In the early days of cinema, censorship was commonplace in America, and even slightly suggestive film clips wound up on the cutting room floor. Now, at long last, some clips are finally reaching the silver screen. In 2007, a filmmaker found cut scenes in an old theater somewhere in Pennsylvania, and, with them, produced a short film. Above, you can revisit the legacy of censorship in early American film. And, what’s more, you can watch lots of great vintage films with our collection of Free Online Movies.

via Maria Popova, aka @brainpicker, the writer behind Brainpickings.org

Free Stanford Course Explains Particle Physics & the Large Hadron Collider

There’s big news coming out of Europe today. After 16 years and $10 billion, the Large Hadron Collider (LHC) is finally beginning to collide subatomic particles. If you’re wondering what this all means, let me turn your attention to a yearlong course that we’re offering in Stanford’s Continuing Studies program (my day job). New Revolutions in Particle Physics is taught by Leonard Susskind, one of the world leading physicists, and it takes a deep look at new theories in particle physics that emerged during the 1970s, and how they’re now being tested by the LHC. The first course overviews the basic concepts, and you can watch it on YouTube or iTunes. (The first lecture appears above.) The second course will be soon made available online. The third course is just getting underway in the classroom (you can enroll here if you live near Stanford), and we’ll eventually post that course online as well. You can find more physics courses in the Physics section of our large collection of Free Online Courses.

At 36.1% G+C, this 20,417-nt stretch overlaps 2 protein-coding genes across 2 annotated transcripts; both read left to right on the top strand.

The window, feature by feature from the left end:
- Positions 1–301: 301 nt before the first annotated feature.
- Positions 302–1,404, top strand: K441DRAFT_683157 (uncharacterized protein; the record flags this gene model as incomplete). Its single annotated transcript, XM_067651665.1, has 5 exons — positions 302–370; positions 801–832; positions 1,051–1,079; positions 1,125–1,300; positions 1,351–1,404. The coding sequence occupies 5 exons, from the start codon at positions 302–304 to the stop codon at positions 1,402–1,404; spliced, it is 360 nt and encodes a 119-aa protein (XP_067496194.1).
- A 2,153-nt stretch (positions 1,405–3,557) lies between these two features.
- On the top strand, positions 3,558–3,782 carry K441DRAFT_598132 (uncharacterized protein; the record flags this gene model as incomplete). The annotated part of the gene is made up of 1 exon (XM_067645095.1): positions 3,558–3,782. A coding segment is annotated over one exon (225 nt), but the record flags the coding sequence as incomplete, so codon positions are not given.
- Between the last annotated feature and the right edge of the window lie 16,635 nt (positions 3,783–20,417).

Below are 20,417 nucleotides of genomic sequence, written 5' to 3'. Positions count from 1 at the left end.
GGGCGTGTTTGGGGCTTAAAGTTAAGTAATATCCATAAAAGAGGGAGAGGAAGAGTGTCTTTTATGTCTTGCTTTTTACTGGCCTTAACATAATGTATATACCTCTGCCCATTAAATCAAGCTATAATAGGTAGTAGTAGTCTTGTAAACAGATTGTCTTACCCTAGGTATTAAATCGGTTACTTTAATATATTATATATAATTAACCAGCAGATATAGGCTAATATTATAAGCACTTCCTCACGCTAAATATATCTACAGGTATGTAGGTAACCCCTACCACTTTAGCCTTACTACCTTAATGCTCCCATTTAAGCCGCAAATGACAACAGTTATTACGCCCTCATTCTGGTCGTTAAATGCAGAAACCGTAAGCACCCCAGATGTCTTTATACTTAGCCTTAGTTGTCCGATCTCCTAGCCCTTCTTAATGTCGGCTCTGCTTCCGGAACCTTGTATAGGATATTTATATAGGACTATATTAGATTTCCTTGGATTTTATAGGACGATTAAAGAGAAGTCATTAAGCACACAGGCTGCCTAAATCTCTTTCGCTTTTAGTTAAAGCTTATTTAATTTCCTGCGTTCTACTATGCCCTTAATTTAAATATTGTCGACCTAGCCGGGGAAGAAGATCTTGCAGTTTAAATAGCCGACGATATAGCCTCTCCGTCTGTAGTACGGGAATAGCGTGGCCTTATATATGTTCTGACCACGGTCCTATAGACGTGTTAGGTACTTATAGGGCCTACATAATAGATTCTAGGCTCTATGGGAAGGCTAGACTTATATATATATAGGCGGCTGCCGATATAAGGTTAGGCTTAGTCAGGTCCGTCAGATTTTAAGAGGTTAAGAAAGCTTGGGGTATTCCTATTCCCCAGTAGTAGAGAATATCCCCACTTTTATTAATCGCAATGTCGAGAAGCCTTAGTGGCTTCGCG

UPDATE: As Maria, aka @brainpicker notes in the comments, CERN (which runs the LHC) hosts an archive of lectures, movies and collision videos, including some of this morning’s successful tests. More here.

Tony Judt on our Uncertain Future

As we mentioned two weeks ago, Tony Judt, a prominent historian and public intellectual, has been grappling with ALS (otherwise known as Lou Gehrig’s disease) since 2008. With the disease now taking its toll, Judt has gone more public and started publishing with more urgency. On Monday, he was interviewed by Terry Gross on NPR’s Fresh Air (listen below, here or on iTunes). Of the many items discussed, one particularly struck me. When Gross asked whether history still mattered deeply to him, the historian answered: yes, but:

I think now, I’m more worried about the future. The past is always going to be a mess. It’s going to be a mess because it was mess and because people are going to abuse it, get it wrong and so on. But I’m reasonably confident that with each generation of historians, we keep fighting hard to get it right again. But we could get the future very seriously wrong, and there it’s much harder to get it right… I’m encountering the first generation of young people in colleges and schools who really do not believe in the future, who don’t think not just that things will get evidently and permanently better but who feel that something has gone very badly wrong that they can’t quite put their finger on, but that is going to spoil the world that they’re growing up into.